The Comprehensive Guide to Altitude Training for Cyclists: Elevate Your Performance

The Comprehensive Guide to Altitude Training for Cyclists: Elevate Your Performance
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Altitude training has been a cornerstone in the training programs of elite athletes for decades. Initially popularized in the 1960s and ’70s, it has evolved into a scientifically-backed method for enhancing athletic performance. This guide aims to provide cyclists with a comprehensive understanding of altitude training, its benefits, and how to maximize its impact on your cycling performance.

Why Train at Altitude?

Altitude training operates on the principle of hypoxia, or reduced oxygen availability. When you train at high altitudes, your body undergoes several physiological changes to adapt to the lower levels of oxygen. These adaptations can lead to significant improvements in endurance sports like cycling.

The Science-Backed Benefits of Altitude Training

  1. Increased Red Blood Cell Production: Training at altitude stimulates the production of erythropoietin (EPO), a hormone that promotes the formation of red blood cells (RBCs). Increased RBCs enhance the oxygen-carrying capacity of the blood.
  2. Enhanced Oxygen Extraction: At high altitudes, the oxygen dissociation curve shifts, allowing for better oxygen unloading in the tissues.
  3. Increased Capillarization: Altitude training increases the density of capillaries in muscles, improving oxygen diffusion and delivery to working muscles.
  4. Ventilatory Adjustments: Altitude adaptation leads to increased sensitivity of the respiratory centers in the brain, enhancing ventilatory response even at rest.
  5. Increased Myoglobin Production: Myoglobin, a protein that binds oxygen in muscle cells, is upregulated in response to chronic hypoxia.

How to Maximize Your Training at Altitude

Monitor & Assess

Regularly monitor physiological markers like oxygen saturation, resting heart rate, and HRV (Heart Rate Variability) to track progress and make adjustments as needed. Some athletes also use lactate threshold testing to gauge their adaptation to altitude.

Prioritize Sleep and Recovery

Quality sleep is crucial during altitude training. Sleep disturbances are common at high altitudes, so consider using sleep aids like melatonin or white noise machines to improve sleep quality.

Fuel & Hydrate Well

Nutrition plays a vital role in altitude adaptation. A study suggests that increasing carbohydrate intake can aid in recovery at altitude. Additionally, dehydration can exacerbate the effects of altitude, so staying hydrated is crucial.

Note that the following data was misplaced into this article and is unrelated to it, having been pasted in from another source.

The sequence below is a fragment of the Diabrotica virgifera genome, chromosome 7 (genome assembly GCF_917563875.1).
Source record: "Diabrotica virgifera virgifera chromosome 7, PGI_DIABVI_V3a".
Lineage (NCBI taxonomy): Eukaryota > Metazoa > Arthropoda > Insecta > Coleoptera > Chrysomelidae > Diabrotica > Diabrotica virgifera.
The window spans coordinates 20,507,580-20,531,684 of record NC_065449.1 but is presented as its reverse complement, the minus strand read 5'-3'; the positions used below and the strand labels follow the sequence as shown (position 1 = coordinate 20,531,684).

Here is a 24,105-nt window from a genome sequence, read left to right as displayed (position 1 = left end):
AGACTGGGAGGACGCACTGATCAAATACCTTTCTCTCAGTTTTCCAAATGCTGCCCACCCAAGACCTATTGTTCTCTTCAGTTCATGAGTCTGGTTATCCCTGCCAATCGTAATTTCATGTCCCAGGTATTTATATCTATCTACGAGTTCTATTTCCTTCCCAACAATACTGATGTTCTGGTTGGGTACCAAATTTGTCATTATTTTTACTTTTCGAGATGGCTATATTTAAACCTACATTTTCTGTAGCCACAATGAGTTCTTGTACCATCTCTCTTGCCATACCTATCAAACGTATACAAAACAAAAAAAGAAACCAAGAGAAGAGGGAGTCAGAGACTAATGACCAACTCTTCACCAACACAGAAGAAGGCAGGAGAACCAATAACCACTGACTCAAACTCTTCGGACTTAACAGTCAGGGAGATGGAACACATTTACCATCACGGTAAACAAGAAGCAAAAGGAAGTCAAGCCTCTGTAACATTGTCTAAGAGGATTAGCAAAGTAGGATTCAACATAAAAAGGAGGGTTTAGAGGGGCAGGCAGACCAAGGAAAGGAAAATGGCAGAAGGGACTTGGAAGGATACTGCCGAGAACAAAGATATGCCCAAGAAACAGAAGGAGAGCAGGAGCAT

Adjust Intensity & Volume

Balance the intensity and volume of your training sessions. Lower intensities are generally safer at high altitudes, but it’s essential to incorporate some high-intensity work to stimulate adaptations.

Stay for Long Enough

Research shows that a minimum stay of three weeks is recommended for optimal results15. Some athletes even opt for “live high, train low” strategies, where they live at high altitudes but descend to lower elevations for intense training sessions.

Was Your Altitude Stint a Success?

To assess the effectiveness of your altitude training, consider undergoing tests like hemoglobin mass measurement, lactate threshold, and maximum aerobic power or speed (MAP or MAS).


Altitude training is a complex but highly effective strategy for cyclists looking to improve their performance. By understanding the physiological changes that occur at altitude and how to maximize these adaptations, you can set yourself up for success.



  1. Płoszczyca, K., et al. (2018, April 11). The Effects of Altitude Training on Erythropoietic Response and Hematological Variables in Adult Athletes: A Narrative Review.
  2. Levine, B.D., Stray-Gundersen, J. (1997). “Living high-training low”: effect of moderate-altitude acclimatization with low-altitude training on performance.
  3. Lenfant, C., et al. (1968, December 1). Effect of altitude on oxygen binding by hemoglobin and on organic phosphate levels.
  4. Gore, C.J., et al. (2001). Effects of altitude on the oxygen dissociation curve of blood.
  5. Otten, E. (2003, October). High altitude: an exploration of human adaptation.
  6. Hoppeler, H., et al. (1990). Muscle structure with low- and high-altitude exposure.
  7. Katayama, K., et al. (2010, July). Substrate utilization during exercise and recovery at moderate altitude.
  8. Weil, J.V. (1998). Ventilatory response to hypoxia at altitude.
  9. Moore, L., et al. (2004, July 6). Analysis of the Myoglobin Gene in Tibetans Living at High Altitude.
  10. Kanatous, S.B., et al. (2009). Regulation of mitochondrial oxidative capacity during hypoxia.
  11. Lundby, C., et al. (2017). Does ‘altitude training’ increase exercise performance in elite athletes?.
  12. Reite, M., et al. (1975). Sleep physiology at high altitude.